The porch was full of welly boots and footballs. I tried to remember how many kids lived there. I thought it was three and a baby, but it looked like more from the boots. The kitchen was big and old-fashioned. There were kids' pictures all over the walls, and a boy sitting at the kitchen table, drawing. He was Jim's son, Daniel. He was eleven. He smiled at me, then he went back to his picture. I went and looked over his shoulder. It was a pencil drawing of a complicated alien city. Towers and skyscrapers were sticking up into the sky. Spaceships zipped around the towers. Weird alien plants grew out of the pavements.
“Hi,” Daniel said, looking up. I didn't say anything.
Jim took Carole and me on a tour of the house, with Harriet trailing behind, still wearing her hook. The house was long and narrow and dark and old.
“It's eighteenth century,” said Jim.
There was a dining room, and off it, a little office with a computer. There was a living room with wooden floorboards painted black, rugs, old-fashioned chairs and sofas all different, and bookcases with glass doors, full of old books. All the stuff was tattered-looking, which made me worry, because the worst foster placements were the ones where they wanted you for the money. The house was pretty big though, so they probably weren't
The living room had a real fireplace with a real fire. There was a cat on its back with its stomach turned up to the flames, and a big black girl with a baby sucking on her boob. She was the other foster kid. She glanced at us when we came in, then looked back down at the baby.
“Hey, Grace,” said Jim.
“This is Olivia, OK? Olivia, this is Grace. She's your new sister. The cat is Zig-Zag. And this little girl is Maisy.”
Grace didn't say hello, and neither did I. I've had more sisters and brothers than I can count. The only ones who mean anything are my real sister and brother, Hayley and Jamie. And I haven't seen Jamie since he was a baby, so probably he doesn't count either.
Grace was one of the bad things about the placement. I don't like big kids. The best placements are ones where it's just you, because then the other kids can't hurt you.
My room was up this poky flight of stairs. I hate dark places and I didn't want to go up, but I was afraid Jim might get angry if I didn't, so I had to. The top floor was a long corridor with doors off either side. As you walked along, you had to keep going up a step or down a step, as though whoever built the house had kept changing their mind about how high the floor should be. My room was at the very end of the corridor. It had a bed and a desk and a chest of drawers, but apart from that it was totally bare. The walls were white, with Blu-tack marks from some other foster kid's posters. There was a clown mug with a couple of chewed-up old pencils on the desk, which made the whole thing look even sadder.
If someone tells you you can stay for ever, then puts you in a room with old Blu-tack marks made by some kid who doesn't live there any more, that tells you everything you need to know.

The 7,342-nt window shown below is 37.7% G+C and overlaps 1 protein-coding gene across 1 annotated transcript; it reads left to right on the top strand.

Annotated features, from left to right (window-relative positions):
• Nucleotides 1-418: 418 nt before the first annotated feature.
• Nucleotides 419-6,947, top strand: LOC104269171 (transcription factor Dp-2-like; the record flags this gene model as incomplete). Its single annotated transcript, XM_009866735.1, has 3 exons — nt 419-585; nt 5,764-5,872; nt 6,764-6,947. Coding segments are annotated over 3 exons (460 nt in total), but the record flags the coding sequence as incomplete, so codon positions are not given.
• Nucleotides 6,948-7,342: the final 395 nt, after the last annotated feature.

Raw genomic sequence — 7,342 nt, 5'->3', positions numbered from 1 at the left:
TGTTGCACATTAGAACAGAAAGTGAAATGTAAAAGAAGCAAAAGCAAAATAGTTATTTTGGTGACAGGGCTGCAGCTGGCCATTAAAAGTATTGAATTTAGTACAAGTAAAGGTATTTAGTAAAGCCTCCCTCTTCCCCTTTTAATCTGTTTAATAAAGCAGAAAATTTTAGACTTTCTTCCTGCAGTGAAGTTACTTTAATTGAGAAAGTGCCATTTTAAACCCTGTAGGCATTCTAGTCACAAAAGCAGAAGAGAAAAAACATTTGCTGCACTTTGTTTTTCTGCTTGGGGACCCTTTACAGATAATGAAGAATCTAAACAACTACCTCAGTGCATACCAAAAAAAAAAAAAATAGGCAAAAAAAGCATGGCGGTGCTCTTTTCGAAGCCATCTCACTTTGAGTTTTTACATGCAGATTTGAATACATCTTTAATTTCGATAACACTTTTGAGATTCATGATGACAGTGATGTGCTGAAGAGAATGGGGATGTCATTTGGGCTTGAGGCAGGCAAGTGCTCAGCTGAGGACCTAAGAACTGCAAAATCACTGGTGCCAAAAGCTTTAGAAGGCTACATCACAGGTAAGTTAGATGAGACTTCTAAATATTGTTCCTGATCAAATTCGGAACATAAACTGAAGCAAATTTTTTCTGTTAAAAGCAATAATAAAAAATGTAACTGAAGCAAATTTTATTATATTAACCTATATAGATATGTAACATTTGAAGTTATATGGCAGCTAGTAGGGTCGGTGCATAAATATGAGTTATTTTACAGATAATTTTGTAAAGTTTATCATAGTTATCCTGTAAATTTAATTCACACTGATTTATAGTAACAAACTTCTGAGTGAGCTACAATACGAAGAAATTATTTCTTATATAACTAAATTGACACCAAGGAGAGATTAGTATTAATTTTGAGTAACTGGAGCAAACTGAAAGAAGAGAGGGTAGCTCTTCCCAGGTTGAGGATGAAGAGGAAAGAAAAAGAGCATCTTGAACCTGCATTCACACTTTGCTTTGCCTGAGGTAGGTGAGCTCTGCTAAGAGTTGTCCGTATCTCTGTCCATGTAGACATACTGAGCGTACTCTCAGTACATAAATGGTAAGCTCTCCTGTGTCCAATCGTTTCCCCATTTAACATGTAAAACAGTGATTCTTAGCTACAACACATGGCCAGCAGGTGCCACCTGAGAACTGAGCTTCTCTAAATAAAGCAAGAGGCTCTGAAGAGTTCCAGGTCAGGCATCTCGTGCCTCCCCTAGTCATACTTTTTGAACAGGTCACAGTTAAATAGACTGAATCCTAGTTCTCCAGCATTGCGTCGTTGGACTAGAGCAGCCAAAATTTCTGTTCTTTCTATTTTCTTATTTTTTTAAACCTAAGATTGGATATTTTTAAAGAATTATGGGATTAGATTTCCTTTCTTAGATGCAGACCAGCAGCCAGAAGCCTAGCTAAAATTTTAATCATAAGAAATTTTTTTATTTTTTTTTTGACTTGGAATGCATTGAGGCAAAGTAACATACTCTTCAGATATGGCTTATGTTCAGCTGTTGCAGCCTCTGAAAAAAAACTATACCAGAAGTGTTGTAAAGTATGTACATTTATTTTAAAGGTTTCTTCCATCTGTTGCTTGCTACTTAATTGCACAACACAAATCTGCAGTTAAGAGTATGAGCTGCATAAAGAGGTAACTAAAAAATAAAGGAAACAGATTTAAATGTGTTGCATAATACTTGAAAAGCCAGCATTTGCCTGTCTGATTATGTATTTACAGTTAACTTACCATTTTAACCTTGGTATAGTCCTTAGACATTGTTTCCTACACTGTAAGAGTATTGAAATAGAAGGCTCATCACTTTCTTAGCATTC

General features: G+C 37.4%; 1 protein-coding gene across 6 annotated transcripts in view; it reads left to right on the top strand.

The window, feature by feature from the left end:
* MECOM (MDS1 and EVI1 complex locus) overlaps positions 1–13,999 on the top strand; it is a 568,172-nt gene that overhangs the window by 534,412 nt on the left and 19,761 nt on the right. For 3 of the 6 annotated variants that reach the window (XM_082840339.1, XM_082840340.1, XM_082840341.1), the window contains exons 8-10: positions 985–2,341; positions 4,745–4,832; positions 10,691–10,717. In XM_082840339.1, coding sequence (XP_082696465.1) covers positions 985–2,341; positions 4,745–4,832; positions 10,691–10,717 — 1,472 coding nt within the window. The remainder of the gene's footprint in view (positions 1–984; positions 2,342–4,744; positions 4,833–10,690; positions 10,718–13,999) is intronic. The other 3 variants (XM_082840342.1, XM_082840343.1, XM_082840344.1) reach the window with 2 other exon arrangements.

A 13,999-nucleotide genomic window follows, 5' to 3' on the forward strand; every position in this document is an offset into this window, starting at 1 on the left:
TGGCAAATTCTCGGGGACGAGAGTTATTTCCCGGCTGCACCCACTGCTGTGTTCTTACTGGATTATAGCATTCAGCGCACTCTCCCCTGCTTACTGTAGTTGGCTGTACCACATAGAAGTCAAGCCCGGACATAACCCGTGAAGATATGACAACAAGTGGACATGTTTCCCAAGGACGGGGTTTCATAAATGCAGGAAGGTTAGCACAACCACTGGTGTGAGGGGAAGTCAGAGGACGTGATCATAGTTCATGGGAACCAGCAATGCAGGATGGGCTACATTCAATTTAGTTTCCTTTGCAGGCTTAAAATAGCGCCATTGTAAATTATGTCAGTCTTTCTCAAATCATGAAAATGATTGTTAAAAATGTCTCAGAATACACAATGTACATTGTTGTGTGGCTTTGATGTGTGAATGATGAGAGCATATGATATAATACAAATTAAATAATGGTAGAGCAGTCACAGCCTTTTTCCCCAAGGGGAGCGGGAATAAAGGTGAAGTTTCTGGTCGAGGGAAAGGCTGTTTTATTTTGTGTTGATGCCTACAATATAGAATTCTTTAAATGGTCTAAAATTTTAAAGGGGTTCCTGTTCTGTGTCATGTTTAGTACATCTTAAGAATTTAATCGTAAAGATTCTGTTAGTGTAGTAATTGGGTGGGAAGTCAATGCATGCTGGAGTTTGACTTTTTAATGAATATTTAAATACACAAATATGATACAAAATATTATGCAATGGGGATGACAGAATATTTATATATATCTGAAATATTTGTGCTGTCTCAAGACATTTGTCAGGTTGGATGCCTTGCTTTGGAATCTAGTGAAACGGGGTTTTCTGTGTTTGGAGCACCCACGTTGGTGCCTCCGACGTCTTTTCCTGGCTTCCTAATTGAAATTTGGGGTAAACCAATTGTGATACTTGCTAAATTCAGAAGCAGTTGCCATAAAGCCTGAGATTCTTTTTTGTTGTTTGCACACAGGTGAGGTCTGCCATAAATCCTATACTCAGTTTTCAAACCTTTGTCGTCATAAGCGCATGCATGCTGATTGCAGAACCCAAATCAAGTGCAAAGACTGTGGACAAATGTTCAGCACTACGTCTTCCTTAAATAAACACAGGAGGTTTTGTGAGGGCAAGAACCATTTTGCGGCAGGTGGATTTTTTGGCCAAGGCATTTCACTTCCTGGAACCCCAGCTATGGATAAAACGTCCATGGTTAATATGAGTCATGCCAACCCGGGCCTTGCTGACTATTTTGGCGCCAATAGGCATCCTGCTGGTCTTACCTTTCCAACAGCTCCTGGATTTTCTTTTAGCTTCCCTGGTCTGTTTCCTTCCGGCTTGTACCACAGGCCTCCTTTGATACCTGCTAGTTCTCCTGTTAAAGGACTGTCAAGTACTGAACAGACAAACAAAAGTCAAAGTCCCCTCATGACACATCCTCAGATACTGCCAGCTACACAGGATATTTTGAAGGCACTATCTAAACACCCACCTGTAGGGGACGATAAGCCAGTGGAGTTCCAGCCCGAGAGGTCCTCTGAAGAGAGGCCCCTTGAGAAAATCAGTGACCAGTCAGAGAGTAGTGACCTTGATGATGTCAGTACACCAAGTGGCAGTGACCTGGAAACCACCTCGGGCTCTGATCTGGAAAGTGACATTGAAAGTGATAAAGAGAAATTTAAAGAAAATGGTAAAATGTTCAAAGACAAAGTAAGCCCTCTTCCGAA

Jim left me upstairs to unpack, but I didn't. I stayed upstairs for about two seconds, and then I came back down. I hate being on my own. I hate it more than anything. I'd rather be screamed and shouted at than ignored.
There was another staircase at my end of the corridor. It was bigger than the creepy little stairs we'd come up, but not by much. On the landing was a black-and-white photo of an old woman. She looked really old; Victorian or something. She had white hair and wrinkles and she wore a bonnet. She was staring straight into the camera and scowling at me like she hated me. I
hated her. She looked just like my old foster mother, Violet, who was evil, evil, evil.
Stare all you like, evil woman,
I don't care
I thought. But I did care. Just looking at her made me remember horrible things, like what it felt like to be hated, and what it felt like to be small and completely in someone's power. It was as though the woman in the photo was made up of the worst parts of all the worst people I'd ever lived with: my mum, and Violet, and all those temporary homes where they just wanted rid of me as soon as possible.
the hatred coming out of the photograph, and it made me not-at-all-happy about this new family. Why did they have a picture of this woman on their wall? Was she a friend? A relation? Was she going to come and visit? I'd sort of hoped that a friend of Liz's might be OK. But a woman like Violet was a real problem. Could Victorian people still be alive nowadays, or was it too long ago? I moved schools so much, I kept missing the Victorians. I knew they were older than The Beatles, and spitfires, but I wasn't sure if that meant they were all dead. Paul McCartney wasn't.
I went downstairs. Carole and Jim were in the kitchen, drinking tea and talking about me. Harriet was drinking squash.
“Hello, Olivia,” said Carole. “Unpacked already? That was quick.” I scowled at her. Daniel laughed.
“Dad, can we show Olivia outside?”
“Yeah!” said Harriet. She waved her hook enthusiastically. “Come and meet the pig! And the goats!”
“Go on, then,” said Jim.
“I expect I'll be gone when you get back,” said Carole.
“Goodbye?” she said. “Thanks for bringing me?”
I gave another shrug. “See you,” I said, not looking at her. Then I went out the kitchen door, pushing against her as I passed.